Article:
Sunday, July 29, 2018 – Proper 12

Through the written word and the spoken word, may we hear the Living Word, our Saviour Jesus Christ.  Amen.

This week our readings come from Proper 12, Year B of the Revised Common Lectionary.  The reason that is of any interest outside of being really into lectionary patterns, is that this week begins what is jokingly referred to as PANecost, or BreadTide, but is truly known as the ‘Bread of Life’ discourse.  The Gospel lesson from John serves as both a beginning and an end.  First, it is the climax in the buildup of the last several Sunday’s Gospel from Mark.  It serves as the dramatic high point in Jesus’ early ministry.  It’s also the beginning of what we will continue to explore for the next four weeks after this.

We will have the opportunity to exam what Jesus being the bread of life means in relation to salvation, to the Eucharist, and to our call as followers of Christ.  But today…John’s telling of the feeding of the five thousand.  Jesus takes those five barley loaves from the little boy, and the two fish, and feeds the multitudes, the crowd gathered.  Now, it’s tempting, so very tempting to take the easy road.  The slow pitch, and talk about feeding the hungry.  But, that would be phoning it in a little more than I’m comfortable with.  We already have many ministries here to reach out to those in need.  And as a congregation, I would say we aren’t necessarily a crowd that needs to hear about the importance of feeding the hungry.  There is something else though I think we can talk about from this story.  Something that I struggle with, I think most people do; something that I don’t have any easy answers for.  I only have questions, confusion, consternation, and lots of harrumphs.  When we look past the very basic elements of an act like feeding the hungry, clothing the naked, sheltering those who are in need, we find something deeper, more elemental to the emotional and physical actions we take.  Something that, as a society, over the years we have lost more and more of, mostly to fear.  I’m referring to hospitality.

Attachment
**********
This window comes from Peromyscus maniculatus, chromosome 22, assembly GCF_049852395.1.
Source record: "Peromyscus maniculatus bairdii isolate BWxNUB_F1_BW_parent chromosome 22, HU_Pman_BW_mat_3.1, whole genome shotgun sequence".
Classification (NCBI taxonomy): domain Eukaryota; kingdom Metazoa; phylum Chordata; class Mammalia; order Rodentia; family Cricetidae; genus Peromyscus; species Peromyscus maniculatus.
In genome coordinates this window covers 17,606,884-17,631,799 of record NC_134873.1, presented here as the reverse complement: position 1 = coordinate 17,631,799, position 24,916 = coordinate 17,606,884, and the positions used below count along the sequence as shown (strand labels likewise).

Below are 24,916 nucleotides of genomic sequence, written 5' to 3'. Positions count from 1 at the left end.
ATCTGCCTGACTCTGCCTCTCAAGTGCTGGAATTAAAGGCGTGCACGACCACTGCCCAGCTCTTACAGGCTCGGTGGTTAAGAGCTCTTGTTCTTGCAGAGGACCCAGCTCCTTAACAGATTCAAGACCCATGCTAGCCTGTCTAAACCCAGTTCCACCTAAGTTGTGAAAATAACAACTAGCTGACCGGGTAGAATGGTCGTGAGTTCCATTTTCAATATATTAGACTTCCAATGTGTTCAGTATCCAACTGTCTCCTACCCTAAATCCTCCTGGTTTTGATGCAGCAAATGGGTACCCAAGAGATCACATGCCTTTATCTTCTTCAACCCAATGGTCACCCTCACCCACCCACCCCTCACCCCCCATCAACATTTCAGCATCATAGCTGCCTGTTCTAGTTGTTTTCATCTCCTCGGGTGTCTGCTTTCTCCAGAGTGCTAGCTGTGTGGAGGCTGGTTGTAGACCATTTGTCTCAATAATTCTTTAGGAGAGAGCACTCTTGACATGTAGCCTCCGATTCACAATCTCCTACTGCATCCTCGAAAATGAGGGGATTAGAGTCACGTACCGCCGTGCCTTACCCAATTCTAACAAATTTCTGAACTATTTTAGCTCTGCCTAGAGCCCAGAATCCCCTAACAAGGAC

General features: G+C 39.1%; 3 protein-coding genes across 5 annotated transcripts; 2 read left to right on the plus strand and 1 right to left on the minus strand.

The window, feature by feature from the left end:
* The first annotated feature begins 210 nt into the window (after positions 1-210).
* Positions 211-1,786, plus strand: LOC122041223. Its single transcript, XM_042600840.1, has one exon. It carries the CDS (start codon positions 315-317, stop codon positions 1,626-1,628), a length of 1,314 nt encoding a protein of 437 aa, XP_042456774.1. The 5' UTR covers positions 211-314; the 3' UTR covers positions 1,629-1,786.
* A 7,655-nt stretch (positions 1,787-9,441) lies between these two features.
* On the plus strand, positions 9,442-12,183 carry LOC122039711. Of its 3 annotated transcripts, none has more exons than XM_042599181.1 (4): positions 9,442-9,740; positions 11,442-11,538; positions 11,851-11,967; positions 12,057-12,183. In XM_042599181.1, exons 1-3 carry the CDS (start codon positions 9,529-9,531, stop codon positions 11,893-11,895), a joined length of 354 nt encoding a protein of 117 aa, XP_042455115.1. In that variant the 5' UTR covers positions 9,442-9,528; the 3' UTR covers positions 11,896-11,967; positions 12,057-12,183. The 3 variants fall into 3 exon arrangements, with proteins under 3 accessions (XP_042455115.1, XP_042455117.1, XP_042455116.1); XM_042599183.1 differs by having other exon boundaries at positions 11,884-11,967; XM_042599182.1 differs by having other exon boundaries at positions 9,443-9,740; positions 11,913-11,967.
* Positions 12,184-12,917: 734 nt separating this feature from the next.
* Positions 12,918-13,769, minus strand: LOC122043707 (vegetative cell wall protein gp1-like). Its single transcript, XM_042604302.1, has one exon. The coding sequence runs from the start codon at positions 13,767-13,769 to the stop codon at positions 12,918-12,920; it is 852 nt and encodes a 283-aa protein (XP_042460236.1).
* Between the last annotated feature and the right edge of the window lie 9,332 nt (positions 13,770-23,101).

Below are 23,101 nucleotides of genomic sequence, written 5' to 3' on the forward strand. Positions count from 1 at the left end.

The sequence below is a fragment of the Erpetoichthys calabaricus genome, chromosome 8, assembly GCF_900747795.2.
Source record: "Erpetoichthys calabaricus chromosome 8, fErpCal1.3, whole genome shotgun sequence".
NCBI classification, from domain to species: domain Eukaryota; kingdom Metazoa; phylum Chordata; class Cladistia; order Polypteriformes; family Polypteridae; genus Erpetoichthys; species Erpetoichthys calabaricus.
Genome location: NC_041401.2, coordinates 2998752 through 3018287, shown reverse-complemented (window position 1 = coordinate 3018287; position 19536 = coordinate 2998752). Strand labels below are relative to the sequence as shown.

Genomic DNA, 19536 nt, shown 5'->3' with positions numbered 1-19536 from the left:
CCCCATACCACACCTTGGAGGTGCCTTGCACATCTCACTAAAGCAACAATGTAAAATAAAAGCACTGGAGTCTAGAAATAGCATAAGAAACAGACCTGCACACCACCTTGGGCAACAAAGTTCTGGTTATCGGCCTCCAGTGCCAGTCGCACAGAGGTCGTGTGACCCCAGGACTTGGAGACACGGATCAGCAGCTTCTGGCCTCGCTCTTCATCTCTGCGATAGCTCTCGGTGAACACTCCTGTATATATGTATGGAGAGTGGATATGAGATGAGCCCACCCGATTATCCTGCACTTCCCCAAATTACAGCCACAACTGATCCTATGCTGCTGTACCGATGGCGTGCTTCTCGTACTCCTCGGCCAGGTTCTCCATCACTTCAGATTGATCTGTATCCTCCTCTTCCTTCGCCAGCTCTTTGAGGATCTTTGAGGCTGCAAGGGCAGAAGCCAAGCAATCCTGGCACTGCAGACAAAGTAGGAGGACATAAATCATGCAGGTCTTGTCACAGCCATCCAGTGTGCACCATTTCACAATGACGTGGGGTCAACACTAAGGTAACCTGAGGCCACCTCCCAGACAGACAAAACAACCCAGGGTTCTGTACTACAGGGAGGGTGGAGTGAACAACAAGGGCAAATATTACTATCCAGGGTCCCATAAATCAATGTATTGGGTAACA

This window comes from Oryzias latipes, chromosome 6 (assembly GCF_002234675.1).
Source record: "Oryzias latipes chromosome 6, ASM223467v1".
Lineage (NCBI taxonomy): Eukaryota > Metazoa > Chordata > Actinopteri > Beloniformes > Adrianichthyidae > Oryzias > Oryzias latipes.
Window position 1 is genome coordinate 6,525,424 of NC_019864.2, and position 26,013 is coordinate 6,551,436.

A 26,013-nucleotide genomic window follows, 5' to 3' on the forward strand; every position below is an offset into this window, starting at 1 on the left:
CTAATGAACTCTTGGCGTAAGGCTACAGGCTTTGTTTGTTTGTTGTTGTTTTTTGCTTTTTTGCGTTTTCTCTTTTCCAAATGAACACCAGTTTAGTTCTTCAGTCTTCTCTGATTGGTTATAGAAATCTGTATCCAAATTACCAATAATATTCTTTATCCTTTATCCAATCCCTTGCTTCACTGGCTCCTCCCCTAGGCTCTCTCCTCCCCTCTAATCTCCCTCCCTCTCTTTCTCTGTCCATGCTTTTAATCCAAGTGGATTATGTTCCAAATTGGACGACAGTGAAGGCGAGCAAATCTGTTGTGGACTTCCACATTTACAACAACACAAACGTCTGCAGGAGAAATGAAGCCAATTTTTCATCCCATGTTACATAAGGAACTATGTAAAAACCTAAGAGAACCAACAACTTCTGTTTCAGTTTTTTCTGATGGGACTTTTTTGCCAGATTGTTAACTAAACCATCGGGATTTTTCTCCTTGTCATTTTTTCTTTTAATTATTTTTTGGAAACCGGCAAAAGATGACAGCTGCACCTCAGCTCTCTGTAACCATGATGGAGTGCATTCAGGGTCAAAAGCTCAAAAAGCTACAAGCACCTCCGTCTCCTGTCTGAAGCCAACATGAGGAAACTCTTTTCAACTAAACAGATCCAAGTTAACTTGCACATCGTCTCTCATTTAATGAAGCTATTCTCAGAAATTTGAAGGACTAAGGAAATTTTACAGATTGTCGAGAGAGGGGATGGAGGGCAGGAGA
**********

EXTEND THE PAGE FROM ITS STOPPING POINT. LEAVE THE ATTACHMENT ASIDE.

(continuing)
Now I realize that here in the South, hospitality is a little more present than the world I’ve come from.  It’s a little more expected and a little more a part of the fabric of polite society here.  But I think there is that formal type of hospitality and then there is the type of radical hospitality that Jesus shows us.

Let me offer a couple examples from the book Practicing our Faith, by Dorothy Bass.  A catholic priest was telling a gathering of friends about a time when he arrived in Israel late on a Friday afternoon, just as everything was about to shut down for the Sabbath.  Public transportation was no longer available, and the house where the people were expecting him was fifteen miles away.  So he picked up his suitcase and started to walk.  He did not get far before a family saw him and invited him to spend the Sabbath with them.  He accepted their invitation, and they all had a wonderful time.  When Saturday evening came, he found his bus and went on his way.  After the priest finished his story, a Jewish friend said that he had had a similar experience while traveling through Spain as a young adult.  One night, he got off a train in a village that was already asleep.  A little frightened, he approached the only lighted place. It turned out to be a monastery, and the monks received him gladly.  After his departure, he discovered that they had quietly slipped some coin into his pocket as he slept.